Is Alcohol the Secret to a Good Memory

For most of us this statement will make little sense on many levels. After all how many of us have woken up the next morning after having one too many drinks and tried to remember what we’d one or said the evening before. Certainly a hangover is never associated with clear recollection and memory boosts.

Yet some researchers in Exeter University have completed a study which suggests that there may actually be a beneficial link between alcohol and memory that we may have just been missing. Their results have led them to believe that people who drink alcohol may actually be better at remembering information than those who haven’t.

The study asked some 88 people to complete a very complicated task based on word learning. After the task was completed the group were split into two groups. The first group were offered alcoholic drinks which t hey drank at an average of just over 4 units each. The second group received no alcohol at all.

The following day the participants repeated the same task and surprisingly the ones who’d drunk alcohol performed much better – mainly because they had remembered more of the task from the day before. Of course the researchers were quick to stress that this doesn’t take away from all the negative effects alcohol has on our physical and mental well being.

So what about the positive effects, the study seems to suggest that drinking in certain situations can aid your memory. In the study those who drank performed significantly better than those who didn’t. Although it should be remembered that this was only a small study and other events could have affected the outcome.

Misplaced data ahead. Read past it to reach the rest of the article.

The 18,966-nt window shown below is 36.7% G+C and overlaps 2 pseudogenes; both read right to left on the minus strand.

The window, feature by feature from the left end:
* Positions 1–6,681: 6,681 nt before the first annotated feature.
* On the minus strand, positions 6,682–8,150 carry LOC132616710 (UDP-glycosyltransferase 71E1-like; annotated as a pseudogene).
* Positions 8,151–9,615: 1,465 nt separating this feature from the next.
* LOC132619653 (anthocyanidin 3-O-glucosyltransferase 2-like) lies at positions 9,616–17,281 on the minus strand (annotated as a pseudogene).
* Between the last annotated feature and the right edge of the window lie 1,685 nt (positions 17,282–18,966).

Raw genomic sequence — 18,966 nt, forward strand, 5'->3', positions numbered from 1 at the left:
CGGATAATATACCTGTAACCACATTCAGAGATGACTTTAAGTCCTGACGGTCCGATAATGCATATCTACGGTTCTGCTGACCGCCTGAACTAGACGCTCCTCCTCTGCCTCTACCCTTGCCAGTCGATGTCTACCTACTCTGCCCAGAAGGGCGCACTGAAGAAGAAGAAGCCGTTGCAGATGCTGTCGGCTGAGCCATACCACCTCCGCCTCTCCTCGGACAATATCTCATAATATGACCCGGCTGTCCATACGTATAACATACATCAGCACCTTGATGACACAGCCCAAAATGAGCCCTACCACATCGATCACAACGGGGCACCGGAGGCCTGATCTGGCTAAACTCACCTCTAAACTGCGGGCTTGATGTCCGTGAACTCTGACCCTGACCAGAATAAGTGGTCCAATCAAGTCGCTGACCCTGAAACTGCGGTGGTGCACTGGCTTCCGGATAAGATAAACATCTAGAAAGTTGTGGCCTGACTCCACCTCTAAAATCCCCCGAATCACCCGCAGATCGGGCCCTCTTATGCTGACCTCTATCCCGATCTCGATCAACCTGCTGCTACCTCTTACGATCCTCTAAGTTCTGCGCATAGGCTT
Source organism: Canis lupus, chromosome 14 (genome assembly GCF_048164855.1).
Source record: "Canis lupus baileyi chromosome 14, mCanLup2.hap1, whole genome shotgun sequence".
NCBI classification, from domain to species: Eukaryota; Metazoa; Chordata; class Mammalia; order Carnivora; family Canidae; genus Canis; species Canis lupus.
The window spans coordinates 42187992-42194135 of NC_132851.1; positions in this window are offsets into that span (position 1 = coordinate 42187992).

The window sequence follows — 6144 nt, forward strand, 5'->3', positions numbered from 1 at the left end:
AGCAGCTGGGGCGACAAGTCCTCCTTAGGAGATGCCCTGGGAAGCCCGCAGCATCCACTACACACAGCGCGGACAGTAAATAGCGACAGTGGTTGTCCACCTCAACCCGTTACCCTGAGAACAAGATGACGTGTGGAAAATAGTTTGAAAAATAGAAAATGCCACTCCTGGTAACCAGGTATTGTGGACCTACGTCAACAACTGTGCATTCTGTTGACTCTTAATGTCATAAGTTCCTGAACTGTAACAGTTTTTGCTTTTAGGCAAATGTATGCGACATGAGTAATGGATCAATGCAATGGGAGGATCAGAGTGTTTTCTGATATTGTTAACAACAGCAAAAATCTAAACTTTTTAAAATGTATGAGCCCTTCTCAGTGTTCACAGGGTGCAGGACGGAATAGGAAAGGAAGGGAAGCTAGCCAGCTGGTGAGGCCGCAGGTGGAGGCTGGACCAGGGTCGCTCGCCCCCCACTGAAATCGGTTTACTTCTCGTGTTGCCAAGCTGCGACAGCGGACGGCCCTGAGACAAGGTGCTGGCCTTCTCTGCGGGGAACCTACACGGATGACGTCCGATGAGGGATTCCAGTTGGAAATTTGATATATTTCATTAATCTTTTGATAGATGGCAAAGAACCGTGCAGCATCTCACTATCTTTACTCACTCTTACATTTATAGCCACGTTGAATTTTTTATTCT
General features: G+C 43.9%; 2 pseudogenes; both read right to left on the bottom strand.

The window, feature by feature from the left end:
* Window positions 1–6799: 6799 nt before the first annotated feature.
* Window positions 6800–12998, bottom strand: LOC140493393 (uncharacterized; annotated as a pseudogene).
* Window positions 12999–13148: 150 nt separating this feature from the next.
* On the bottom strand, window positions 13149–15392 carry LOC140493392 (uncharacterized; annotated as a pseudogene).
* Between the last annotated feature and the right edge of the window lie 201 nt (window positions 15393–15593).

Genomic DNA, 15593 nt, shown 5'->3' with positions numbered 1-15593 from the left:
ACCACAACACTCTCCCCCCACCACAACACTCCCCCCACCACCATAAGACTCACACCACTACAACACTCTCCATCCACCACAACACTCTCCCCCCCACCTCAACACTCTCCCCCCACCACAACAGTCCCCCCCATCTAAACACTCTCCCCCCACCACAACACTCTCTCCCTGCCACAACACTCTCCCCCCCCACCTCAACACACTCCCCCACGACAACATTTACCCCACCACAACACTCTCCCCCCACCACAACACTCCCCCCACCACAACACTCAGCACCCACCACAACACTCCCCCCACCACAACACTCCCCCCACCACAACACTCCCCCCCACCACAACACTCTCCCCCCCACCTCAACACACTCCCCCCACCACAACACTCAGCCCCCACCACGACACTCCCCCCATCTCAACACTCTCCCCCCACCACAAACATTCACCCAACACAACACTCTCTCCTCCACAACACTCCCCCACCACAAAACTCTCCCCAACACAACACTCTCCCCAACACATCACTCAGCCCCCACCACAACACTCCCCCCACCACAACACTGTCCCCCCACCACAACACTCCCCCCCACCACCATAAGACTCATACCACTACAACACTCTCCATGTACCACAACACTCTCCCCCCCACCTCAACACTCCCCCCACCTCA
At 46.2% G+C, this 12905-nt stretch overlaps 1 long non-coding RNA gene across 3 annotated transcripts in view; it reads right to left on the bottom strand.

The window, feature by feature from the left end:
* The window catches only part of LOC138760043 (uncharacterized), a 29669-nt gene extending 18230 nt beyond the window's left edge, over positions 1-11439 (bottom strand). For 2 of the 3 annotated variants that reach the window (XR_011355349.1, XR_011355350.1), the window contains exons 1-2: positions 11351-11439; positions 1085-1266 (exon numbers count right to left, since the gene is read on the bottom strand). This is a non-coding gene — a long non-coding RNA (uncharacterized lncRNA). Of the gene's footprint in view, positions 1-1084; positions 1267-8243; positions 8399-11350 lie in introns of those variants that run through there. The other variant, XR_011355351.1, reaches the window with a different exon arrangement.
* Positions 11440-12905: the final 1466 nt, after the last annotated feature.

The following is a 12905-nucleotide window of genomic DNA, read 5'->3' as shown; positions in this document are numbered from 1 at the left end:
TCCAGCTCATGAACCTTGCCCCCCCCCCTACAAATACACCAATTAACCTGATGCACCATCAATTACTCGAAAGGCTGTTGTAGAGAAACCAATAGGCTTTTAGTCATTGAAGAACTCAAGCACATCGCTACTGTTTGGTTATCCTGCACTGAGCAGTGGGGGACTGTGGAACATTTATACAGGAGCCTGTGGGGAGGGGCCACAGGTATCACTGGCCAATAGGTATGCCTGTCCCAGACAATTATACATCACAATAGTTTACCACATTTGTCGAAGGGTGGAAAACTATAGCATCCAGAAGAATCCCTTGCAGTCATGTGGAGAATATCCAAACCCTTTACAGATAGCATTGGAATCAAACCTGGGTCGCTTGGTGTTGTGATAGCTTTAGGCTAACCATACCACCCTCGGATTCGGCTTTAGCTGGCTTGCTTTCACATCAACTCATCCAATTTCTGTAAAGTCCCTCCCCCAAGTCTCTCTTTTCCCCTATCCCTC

There’s no doubt that alcohol does have a significant effect on our brains in many different ways. In this situation it was suggested that the alcohol blocked accessed to short term memory. This causes the brain to store the information in the parts of the brain responsible for longer term memory instead.

There has been much research into the effect alcohol has on our brains, indeed some of it has been directed at curing problems with alcoholism. One area of research is concerned with the release of endorphins into the brain when people drink. A possible cure has been using drugs to block these pleasurable chemicals being released when people drink. In the UK you can even purchase the drug Selincro from a pharmacy as a treatment of mild alcoholism.

The idea is that the drug blocks the release of these endorphins and as such reprograms the brain and it’s association of pleasure with alcohol. Clinical trials have even reported nearly 80% success rate in curing patients of alcoholism using this method.

It would of course be interesting to see if the drug had any effects on the memory boosting results of the Exeter study. The group did repeat the tests with participants drinking before taking the test and saw no significant difference between the sectors.

Jane Collins